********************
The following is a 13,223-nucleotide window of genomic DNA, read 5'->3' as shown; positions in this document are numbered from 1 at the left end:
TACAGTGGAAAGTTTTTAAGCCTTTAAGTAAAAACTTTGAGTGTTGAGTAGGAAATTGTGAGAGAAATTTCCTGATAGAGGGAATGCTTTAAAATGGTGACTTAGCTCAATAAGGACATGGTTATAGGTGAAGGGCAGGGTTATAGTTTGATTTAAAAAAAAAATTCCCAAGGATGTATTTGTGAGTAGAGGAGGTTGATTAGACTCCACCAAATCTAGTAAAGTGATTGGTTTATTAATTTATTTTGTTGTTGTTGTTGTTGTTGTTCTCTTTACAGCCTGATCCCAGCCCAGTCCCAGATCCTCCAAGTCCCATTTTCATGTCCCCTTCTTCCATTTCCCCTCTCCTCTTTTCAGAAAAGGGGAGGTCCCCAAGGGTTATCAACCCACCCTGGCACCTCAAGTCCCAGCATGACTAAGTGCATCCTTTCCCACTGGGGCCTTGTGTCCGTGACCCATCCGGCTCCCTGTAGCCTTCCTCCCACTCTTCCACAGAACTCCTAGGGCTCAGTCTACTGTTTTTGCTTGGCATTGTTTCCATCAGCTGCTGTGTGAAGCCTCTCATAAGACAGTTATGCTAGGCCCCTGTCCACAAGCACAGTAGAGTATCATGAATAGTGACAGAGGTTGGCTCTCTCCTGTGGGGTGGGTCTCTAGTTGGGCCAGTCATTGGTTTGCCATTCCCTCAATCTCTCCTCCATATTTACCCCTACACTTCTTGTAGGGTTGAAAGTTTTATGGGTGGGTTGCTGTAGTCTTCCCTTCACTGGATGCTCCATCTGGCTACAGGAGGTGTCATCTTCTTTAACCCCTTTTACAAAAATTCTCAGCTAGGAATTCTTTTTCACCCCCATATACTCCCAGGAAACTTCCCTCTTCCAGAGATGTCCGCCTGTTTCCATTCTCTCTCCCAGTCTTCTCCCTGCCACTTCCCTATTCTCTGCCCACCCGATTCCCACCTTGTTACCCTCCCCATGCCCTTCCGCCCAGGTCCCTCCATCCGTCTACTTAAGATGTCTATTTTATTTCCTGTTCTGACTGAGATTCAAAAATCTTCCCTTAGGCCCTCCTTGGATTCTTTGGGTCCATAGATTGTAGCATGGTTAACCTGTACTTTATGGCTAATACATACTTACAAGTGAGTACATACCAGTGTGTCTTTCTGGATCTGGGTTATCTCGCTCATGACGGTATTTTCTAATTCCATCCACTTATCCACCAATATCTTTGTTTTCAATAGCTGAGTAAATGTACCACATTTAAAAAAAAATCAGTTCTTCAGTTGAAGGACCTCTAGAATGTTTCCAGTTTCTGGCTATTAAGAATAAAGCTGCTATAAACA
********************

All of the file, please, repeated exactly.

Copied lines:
The following is a 13,223-nucleotide window of genomic DNA, read 5'->3' as shown; positions in this document are numbered from 1 at the left end:
TACAGTGGAAAGTTTTTAAGCCTTTAAGTAAAAACTTTGAGTGTTGAGTAGGAAATTGTGAGAGAAATTTCCTGATAGAGGGAATGCTTTAAAATGGTGACTTAGCTCAATAAGGACATGGTTATAGGTGAAGGGCAGGGTTATAGTTTGATTTAAAAAAAAAATTCCCAAGGATGTATTTGTGAGTAGAGGAGGTTGATTAGACTCCACCAAATCTAGTAAAGTGATTGGTTTATTAATTTATTTTGTTGTTGTTGTTGTTGTTGTTCTCTTTACAGCCTGATCCCAGCCCAGTCCCAGATCCTCCAAGTCCCATTTTCATGTCCCCTTCTTCCATTTCCCCTCTCCTCTTTTCAGAAAAGGGGAGGTCCCCAAGGGTTATCAACCCACCCTGGCACCTCAAGTCCCAGCATGACTAAGTGCATCCTTTCCCACTGGGGCCTTGTGTCCGTGACCCATCCGGCTCCCTGTAGCCTTCCTCCCACTCTTCCACAGAACTCCTAGGGCTCAGTCTACTGTTTTTGCTTGGCATTGTTTCCATCAGCTGCTGTGTGAAGCCTCTCATAAGACAGTTATGCTAGGCCCCTGTCCACAAGCACAGTAGAGTATCATGAATAGTGACAGAGGTTGGCTCTCTCCTGTGGGGTGGGTCTCTAGTTGGGCCAGTCATTGGTTTGCCATTCCCTCAATCTCTCCTCCATATTTACCCCTACACTTCTTGTAGGGTTGAAAGTTTTATGGGTGGGTTGCTGTAGTCTTCCCTTCACTGGATGCTCCATCTGGCTACAGGAGGTGTCATCTTCTTTAACCCCTTTTACAAAAATTCTCAGCTAGGAATTCTTTTTCACCCCCATATACTCCCAGGAAACTTCCCTCTTCCAGAGATGTCCGCCTGTTTCCATTCTCTCTCCCAGTCTTCTCCCTGCCACTTCCCTATTCTCTGCCCACCCGATTCCCACCTTGTTACCCTCCCCATGCCCTTCCGCCCAGGTCCCTCCATCCGTCTACTTAAGATGTCTATTTTATTTCCTGTTCTGACTGAGATTCAAAAATCTTCCCTTAGGCCCTCCTTGGATTCTTTGGGTCCATAGATTGTAGCATGGTTAACCTGTACTTTATGGCTAATACATACTTACAAGTGAGTACATACCAGTGTGTCTTTCTGGATCTGGGTTATCTCGCTCATGACGGTATTTTCTAATTCCATCCACTTATCCACCAATATCTTTGTTTTCAATAGCTGAGTAAATGTACCACATTTAAAAAAAAATCAGTTCTTCAGTTGAAGGACCTCTAGAATGTTTCCAGTTTCTGGCTATTAAGAATAAAGCTGCTATAAACA